Lower-Dose Aspirin Best After PCI for STEMI
Maintenance on low-dose aspirin—rather than on higher doses—appears to be the best approach for patients with ST-segment elevation MI (STEMI) undergoing primary percutaneous coronary intervention (PCI), a post hoc analysis of the HORIZONS-AMI trial showed.
In a propensity score-adjusted analysis, high-dose aspirin (more than 200 mg/day) was associated with a significantly higher rate of major bleeding not related to CABG (6.5% versus 1.6%; HR 2.80, 95% CI 1.31 to 5.99), according to Roxana Mehran, MD, of Mount Sinai Medical Center in New York City, and colleagues.
There was no difference based on the dose of aspirin, however, in ischemic events, the researchers reported in the December issue of JACC: Cardiovascular Interventions.
The findings, they said, are supported by most - but not all - previous studies.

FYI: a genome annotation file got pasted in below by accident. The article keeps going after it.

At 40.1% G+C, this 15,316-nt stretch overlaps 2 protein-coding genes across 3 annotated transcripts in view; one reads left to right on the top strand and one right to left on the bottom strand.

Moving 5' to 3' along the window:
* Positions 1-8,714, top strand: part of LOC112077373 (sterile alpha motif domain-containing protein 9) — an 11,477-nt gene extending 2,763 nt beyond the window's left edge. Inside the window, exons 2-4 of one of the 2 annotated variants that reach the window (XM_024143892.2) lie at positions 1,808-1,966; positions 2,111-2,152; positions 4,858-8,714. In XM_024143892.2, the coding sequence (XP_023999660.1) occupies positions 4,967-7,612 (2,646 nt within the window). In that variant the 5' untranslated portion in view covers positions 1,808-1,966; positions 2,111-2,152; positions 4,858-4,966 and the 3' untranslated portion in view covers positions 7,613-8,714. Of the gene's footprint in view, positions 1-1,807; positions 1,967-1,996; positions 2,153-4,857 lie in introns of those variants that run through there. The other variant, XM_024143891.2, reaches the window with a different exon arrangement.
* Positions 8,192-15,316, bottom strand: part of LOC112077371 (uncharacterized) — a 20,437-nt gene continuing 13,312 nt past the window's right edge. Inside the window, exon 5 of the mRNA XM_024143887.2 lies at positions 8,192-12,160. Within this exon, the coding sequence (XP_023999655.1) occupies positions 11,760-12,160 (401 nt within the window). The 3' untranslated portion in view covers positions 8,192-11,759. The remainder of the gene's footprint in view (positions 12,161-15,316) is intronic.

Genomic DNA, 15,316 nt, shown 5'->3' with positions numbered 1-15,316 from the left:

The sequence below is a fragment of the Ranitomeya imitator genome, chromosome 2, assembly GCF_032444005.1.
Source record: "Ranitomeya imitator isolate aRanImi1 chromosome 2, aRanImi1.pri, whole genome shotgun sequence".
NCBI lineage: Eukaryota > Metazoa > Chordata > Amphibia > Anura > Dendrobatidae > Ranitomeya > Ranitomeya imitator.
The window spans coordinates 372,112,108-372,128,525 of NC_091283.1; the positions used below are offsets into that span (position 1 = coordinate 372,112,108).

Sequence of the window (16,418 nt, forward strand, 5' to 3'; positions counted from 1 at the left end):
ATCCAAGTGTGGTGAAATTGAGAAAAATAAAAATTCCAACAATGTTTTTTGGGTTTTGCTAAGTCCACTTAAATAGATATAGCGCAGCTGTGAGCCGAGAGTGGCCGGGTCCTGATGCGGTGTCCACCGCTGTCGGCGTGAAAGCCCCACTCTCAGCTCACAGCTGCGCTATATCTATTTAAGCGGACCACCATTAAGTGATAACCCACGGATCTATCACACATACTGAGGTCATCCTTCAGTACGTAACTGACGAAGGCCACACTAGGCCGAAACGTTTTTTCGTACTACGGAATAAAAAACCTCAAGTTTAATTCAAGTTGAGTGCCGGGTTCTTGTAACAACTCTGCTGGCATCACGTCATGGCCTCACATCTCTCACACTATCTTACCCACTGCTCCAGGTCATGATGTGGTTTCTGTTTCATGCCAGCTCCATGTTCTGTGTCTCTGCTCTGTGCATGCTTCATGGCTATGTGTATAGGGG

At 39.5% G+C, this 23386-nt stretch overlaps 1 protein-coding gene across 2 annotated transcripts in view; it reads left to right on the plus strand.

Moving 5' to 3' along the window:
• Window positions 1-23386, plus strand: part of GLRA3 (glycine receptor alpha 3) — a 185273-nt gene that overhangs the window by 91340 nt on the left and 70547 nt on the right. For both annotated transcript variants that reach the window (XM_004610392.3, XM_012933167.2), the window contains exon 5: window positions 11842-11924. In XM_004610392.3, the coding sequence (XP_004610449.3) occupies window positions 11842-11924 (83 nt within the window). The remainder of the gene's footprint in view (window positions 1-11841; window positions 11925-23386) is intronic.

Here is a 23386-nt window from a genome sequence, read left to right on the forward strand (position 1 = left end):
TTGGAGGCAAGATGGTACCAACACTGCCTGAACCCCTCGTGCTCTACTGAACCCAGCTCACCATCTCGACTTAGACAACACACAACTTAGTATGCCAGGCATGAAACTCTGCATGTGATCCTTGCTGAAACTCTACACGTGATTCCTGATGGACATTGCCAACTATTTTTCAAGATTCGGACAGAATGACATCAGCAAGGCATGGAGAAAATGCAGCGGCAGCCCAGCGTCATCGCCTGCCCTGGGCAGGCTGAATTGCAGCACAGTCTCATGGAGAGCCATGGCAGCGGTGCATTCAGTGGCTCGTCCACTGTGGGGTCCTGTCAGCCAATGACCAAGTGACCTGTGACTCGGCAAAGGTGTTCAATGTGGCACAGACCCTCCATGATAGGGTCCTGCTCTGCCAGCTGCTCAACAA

“Therefore,” they wrote, “this analysis contributes to an increasing literature that suggests that patients with acute coronary syndromes (both STEMI and non-STEMI) and those undergoing PCI should be maintained on low-dose rather than high-dose aspirin.” But, they added, “only a large-scale, randomized trial can definitively address this issue.” Based on the somewhat conflicting study results in this area, the 2011 consensus guidelines for PCI from the American College of Cardiology, American Heart Association, and Society for Cardiovascular Angiography and Interventions included a new class IIa recommendation stating that it is reasonable to use 81 mg/day maintenance aspirin instead of higher doses. Mehran and colleagues examined data from the HORIZONS-AMI trial, which included patients with STEMI who were undergoing primary PCI. The patients were first randomized to either bivalirudin (Angiomax) or unfractionated heparin plus a glycoprotein IIb/IIIa inhibitor. After diagnostic coronary angiography, the patients were randomized again to either the Taxus Express paclitaxel-eluting stent or the Express bare-metal stent. All patients were given a loading dose of aspirin in the emergency department—either 324 mg chewable or 500 mg intravenously. While in the hospital, they received a daily dose of 300 to 325 mg. They were discharged with an indefinite aspirin maintenance dose of at least 75 mg/day. The patients also received clopidogrel loading dose of 300 or 600 mg followed by 75 mg daily for at least 6 months. The current analysis included 2,851 patients—80.3% who were discharged on 200 mg/day aspirin or less and 19.7% who were discharged on higher doses. Compared with those receiving low-dose aspirin, those who received the higher doses of aspirin were more likely to have a history of hypertension, hyperlipidemia, a family history of premature coronary disease, prior treatment with PCI or CABG, and a U.S. enrollment site. Before accounting for those between-group differences, patients receiving high-dose aspirin had higher rates of major adverse cardiovascular events (23.8% versus 17.5%), reinfarction (8.6% versus 5.7%), ischemic target vessel revascularization (15.4% versus 11.3%), major bleeding not related to CABG (6.5% versus 1.6%), and definite or probable stent thrombosis (5.4% versus 3%) at 3 years (P<0.05 for all). After accounting for those differences in a multivariate analysis, however, only major bleeding not related to CABG remained significantly elevated in the patients receiving high-dose aspirin, a difference that became evident within the first 2 months after discharge. The duration of thienopyridine use in the two groups did not significantly affect the findings (P=0.63). The authors acknowledged some limitations of the analysis, including the potential for confounding from unmeasured factors and the post hoc design, which renders the findings exploratory and hypothesis-generating. In addition, there was a lack of information on changes in aspirin dose after discharge, use of enteric-coated formulations of aspirin, and use of nonsteroidal anti-inflammatory drugs.